- Goodyear's tire prototype is made 70 percent from sustainable materials, the first step towards the company's goal of a 100 percent sustainable tire by 2030.
- New materials were developed for the tire, including polyester from recycled plastic bottles and surplus soybean oil.
- Goodyear will also start testing an airless tire on delivery robots at Bowling Green State University in Ohio.
This week, Goodyear made two announcements that could have big implications for the future of driving. The tire manufacturer unveiled a tire that is made 70 percent from sustainable materials and also announced that it will begin testing an airless tire on small delivery robots.
In 2020, Goodyear set a goal to create a tire constructed entirely from sustainable materials by 2030, and this new tire prototype is the first major step towards that ambition. The sustainable materials in the tire help reduce Goodyear's reliance on petroleum-based products. Carbon black—which reinforces and lengthens the life of the tire compound—is traditionally made by burning petroleum, but instead Goodyear created carbon blacks from methane, carbon dioxide, and plant-based oil, resulting in fewer carbon emissions in the production process.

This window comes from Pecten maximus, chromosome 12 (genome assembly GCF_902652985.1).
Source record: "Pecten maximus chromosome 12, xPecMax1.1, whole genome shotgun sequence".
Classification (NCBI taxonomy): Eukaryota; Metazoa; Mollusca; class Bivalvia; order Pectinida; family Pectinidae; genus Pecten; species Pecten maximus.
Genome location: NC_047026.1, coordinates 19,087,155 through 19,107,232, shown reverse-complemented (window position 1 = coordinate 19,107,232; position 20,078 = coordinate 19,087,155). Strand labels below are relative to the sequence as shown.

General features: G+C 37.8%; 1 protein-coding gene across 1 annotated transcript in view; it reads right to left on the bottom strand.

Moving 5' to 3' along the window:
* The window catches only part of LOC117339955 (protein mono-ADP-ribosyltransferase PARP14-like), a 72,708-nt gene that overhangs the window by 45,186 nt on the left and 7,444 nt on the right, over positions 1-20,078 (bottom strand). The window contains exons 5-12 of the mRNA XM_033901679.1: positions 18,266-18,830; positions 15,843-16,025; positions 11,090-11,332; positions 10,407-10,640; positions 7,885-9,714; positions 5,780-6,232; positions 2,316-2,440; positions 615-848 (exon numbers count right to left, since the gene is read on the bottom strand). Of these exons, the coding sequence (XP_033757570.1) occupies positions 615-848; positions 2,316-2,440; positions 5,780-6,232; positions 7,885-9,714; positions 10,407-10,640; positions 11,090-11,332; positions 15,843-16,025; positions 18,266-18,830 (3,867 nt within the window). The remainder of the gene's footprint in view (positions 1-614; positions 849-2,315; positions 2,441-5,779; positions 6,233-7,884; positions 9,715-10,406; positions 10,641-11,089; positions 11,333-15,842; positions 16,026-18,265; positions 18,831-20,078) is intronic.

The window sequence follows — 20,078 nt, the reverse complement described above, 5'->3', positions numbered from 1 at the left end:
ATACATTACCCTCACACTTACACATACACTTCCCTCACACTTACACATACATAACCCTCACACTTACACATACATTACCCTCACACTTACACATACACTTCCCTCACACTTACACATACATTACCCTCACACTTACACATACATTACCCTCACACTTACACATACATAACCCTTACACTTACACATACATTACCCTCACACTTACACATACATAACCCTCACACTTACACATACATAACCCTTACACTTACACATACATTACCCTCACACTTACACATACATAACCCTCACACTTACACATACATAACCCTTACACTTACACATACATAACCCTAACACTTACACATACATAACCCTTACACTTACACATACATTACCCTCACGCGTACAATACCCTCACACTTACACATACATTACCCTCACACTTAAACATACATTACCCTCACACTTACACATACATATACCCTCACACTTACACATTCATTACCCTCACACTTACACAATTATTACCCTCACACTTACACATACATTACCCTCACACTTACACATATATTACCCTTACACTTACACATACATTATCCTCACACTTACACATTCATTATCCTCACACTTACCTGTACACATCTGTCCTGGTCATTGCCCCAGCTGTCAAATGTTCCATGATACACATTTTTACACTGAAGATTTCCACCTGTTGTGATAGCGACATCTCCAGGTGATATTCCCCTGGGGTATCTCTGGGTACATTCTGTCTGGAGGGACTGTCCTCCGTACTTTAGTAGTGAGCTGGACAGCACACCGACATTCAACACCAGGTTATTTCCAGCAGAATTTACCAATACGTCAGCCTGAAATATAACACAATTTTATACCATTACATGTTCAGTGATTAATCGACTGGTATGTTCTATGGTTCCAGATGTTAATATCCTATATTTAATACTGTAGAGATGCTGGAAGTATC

Goodyear also utilized surplus soybean oil from the food and animal feed industries to help keep the tire's rubber flexible in changing temperatures. Silica, meanwhile, is needed to boost grip and lower fuel consumption, so Goodyear created a new form of silica made from a byproduct of rice processing, called rice husk ash, that often ends up in landfills. Goodyear also crafted tire cords by recycling the polyester found in plastic bottles. The sustainable tire is only a demonstration product for now, but Goodyear's developments bode well for the future.
Along with the eco-friendly tire prototype, Goodyear announced a test program for a non-pneumatic, or airless, tire. The tire will be tested by Starship Technologies, which builds and operates more than 1000 last-mile autonomous robots that deliver packages and food. The airless tire is meant to extend tire life and decrease maintenance for Starship’s fleet, and the testing will take place at Bowling Green State University in Ohio. This is not the first time we've seen airless tires, with Michelin testing its own version on Chevy Bolts back in 2019.